A dreamlike memoir of the violence and sexuality underlying a well-planned family landscape, its statuary nooks and architectural crannies filled with secrets. Lessard (a contributing editor to Mirabella and the Washington Monthly and Whiting Award winner) is the great- granddaughter of turn-of-the-century architect Stanford White, a man best remembered as the shooting victim in the notorious love triangle also involving Harry Thaw and his wife, Evelyn Nesbit. Lessard and her five sisters grew up near Smithtown, Long Island, on the White estate known as the Place, where the family retreated in the wake of the stunning public disclosures about Stanford White's debauchery that followed his death. The circumstances of White's death and his secret dissipations were never mentioned at the Place, where Lessard's often privileged childhood included horses, boats, and acres to roam, and a covey of loving and eccentric relatives. But sometimes the male relatives, including her father, were overly loving, and some gun-toting eccentrics were prone to violence. Lessard lived in an atmosphere that was safe, but not safe; when she moved to Manhattan on her own, she responded to White's designs—including the landmark Washington Square Arch—with both joy and fear, feelings she felt were anchored in her family experiences. A meeting with her sisters in which each revealed sexual experiences with their father plus disclosure of a cousin's rape by another cousin while the rest of the family danced in the barn on the Place led her to explore the family past. Most interesting are chapters on great-grandfather Stanford's architectural and hedonistic adventures, plus tales of her Chanler/Astor relations. Stories of her growing-up have a narcotic quality that keeps the reader at bay. Probably therapeutic for the author, riveting for the social voyeur, and mildly illuminating for the student of family pathology. (First serial to the New Yorker)

Pub Date: Nov. 1, 1996

ISBN: 0-385-31445-0

Page Count: 416

Publisher: Dial Books

Review Posted Online: May 20, 2010

Kirkus Reviews Issue: Sept. 1, 1996

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The author's youthfulness helps to assure the inevitable comparison with the Anne Frank diary although over and above the...


Elie Wiesel spent his early years in a small Transylvanian town as one of four children. 

He was the only one of the family to survive what Francois Maurois, in his introduction, calls the "human holocaust" of the persecution of the Jews, which began with the restrictions, the singularization of the yellow star, the enclosure within the ghetto, and went on to the mass deportations to the ovens of Auschwitz and Buchenwald. There are unforgettable and horrifying scenes here in this spare and sombre memoir of this experience of the hanging of a child, of his first farewell with his father who leaves him an inheritance of a knife and a spoon, and of his last goodbye at Buchenwald his father's corpse is already cold let alone the long months of survival under unconscionable conditions. 

The author's youthfulness helps to assure the inevitable comparison with the Anne Frank diary although over and above the sphere of suffering shared, and in this case extended to the death march itself, there is no spiritual or emotional legacy here to offset any reader reluctance.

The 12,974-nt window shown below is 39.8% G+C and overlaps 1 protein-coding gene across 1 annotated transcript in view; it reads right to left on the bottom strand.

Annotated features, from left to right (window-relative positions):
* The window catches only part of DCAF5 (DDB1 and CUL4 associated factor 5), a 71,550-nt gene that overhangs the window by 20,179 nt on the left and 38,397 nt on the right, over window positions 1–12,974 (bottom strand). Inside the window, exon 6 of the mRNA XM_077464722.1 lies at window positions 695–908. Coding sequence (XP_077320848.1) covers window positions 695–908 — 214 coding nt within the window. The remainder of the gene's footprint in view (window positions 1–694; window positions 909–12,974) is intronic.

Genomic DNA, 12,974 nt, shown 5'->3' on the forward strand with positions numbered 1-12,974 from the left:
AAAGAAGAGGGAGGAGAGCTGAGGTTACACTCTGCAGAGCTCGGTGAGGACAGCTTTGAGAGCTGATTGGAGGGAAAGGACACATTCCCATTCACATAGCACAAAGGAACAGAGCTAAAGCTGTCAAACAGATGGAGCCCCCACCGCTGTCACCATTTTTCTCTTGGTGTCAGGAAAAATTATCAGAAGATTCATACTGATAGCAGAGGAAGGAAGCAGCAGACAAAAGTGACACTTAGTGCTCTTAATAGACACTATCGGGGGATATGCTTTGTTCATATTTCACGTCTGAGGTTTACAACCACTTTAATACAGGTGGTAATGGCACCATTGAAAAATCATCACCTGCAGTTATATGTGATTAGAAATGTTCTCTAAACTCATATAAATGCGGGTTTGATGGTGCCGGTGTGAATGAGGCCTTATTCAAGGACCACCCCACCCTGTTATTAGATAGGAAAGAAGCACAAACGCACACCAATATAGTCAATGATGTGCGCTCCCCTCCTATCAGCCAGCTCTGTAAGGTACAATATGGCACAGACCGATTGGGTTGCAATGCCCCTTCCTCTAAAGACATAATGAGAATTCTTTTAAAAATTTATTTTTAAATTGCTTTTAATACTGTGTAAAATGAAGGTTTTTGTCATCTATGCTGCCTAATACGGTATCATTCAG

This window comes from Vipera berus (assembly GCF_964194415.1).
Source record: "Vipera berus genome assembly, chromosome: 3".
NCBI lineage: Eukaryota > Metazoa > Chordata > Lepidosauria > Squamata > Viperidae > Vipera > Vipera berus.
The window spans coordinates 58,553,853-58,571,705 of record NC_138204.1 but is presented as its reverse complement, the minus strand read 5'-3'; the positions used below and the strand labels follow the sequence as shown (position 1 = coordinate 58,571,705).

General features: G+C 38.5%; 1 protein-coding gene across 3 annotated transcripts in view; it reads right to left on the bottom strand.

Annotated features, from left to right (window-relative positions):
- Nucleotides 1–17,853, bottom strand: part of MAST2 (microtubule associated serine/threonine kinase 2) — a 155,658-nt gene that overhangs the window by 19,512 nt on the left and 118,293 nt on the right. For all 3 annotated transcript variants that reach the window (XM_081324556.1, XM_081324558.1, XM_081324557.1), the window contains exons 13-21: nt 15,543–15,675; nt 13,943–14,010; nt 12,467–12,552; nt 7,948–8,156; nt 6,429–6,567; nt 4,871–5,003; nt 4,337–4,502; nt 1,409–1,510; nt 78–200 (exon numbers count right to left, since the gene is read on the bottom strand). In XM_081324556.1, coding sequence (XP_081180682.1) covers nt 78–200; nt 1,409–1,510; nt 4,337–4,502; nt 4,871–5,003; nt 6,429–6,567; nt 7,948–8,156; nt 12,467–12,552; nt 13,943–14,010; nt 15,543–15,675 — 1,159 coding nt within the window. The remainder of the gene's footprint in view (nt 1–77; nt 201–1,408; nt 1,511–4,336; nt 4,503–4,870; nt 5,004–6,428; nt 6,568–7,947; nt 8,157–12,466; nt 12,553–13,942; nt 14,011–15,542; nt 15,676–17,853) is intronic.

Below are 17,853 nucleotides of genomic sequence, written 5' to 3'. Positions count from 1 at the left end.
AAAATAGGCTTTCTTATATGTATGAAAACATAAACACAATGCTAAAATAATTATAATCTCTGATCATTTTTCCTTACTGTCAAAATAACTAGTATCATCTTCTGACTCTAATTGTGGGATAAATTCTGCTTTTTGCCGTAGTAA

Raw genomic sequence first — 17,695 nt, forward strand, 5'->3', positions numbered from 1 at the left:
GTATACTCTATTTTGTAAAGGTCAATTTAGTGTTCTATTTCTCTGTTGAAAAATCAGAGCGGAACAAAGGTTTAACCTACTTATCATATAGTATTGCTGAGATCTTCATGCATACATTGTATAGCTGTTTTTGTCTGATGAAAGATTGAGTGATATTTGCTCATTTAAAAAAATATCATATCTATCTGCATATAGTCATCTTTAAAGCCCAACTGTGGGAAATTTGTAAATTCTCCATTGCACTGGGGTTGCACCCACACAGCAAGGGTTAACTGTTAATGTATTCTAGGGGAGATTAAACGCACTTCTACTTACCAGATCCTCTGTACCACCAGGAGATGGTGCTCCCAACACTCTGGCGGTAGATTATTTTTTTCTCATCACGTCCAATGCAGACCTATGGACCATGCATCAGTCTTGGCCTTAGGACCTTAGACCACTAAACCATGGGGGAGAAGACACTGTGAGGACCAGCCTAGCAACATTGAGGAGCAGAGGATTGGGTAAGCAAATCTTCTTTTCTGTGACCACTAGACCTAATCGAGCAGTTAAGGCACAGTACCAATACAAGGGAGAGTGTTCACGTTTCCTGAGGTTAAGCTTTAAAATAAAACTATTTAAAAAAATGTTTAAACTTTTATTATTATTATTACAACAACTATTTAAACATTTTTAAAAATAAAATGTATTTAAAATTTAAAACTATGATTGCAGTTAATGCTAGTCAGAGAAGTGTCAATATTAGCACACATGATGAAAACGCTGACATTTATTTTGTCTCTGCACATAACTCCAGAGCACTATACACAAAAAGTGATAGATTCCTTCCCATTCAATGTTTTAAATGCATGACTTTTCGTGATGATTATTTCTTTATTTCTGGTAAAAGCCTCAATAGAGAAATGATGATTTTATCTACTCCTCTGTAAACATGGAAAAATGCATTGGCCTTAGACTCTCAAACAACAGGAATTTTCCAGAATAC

Pub Date: Jan. 16, 2006

ISBN: 0374500010

Page Count: 120

Publisher: Hill & Wang

Review Posted Online: Oct. 7, 2011

Kirkus Reviews Issue: Jan. 15, 2006

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For Howard Zinn, long-time civil rights and anti-war activist, history and ideology have a lot in common. Since he thinks that everything is in someone's interest, the historian—Zinn posits—has to figure out whose interests he or she is defining/defending/reconstructing (hence one of his previous books, The Politics of History). Zinn has no doubts about where he stands in this "people's history": "it is a history disrespectful of governments and respectful of people's movements of resistance." So what we get here, instead of the usual survey of wars, presidents, and institutions, is a survey of the usual rebellions, strikes, and protest movements. Zinn starts out by depicting the arrival of Columbus in North America from the standpoint of the Indians (which amounts to their standpoint as constructed from the observations of the Europeans); and, after easily establishing the cultural disharmony that ensued, he goes on to the importation of slaves into the colonies. Add the laborers and indentured servants that followed, plus women and later immigrants, and you have Zinn's amorphous constituency. To hear Zinn tell it, all anyone did in America at any time was to oppress or be oppressed; and so he obscures as much as his hated mainstream historical foes do—only in Zinn's case there is that absurd presumption that virtually everything that came to pass was the work of ruling-class planning: this amounts to one great indictment for conspiracy. Despite surface similarities, this is not a social history, since we get no sense of the fabric of life. Instead of negating the one-sided histories he detests, Zinn has merely reversed the image; the distortion remains.

Pub Date: Jan. 1, 1979

ISBN: 0061965588

Page Count: 772

Publisher: Harper & Row

Review Posted Online: May 26, 2012

Kirkus Reviews Issue: Jan. 1, 1979

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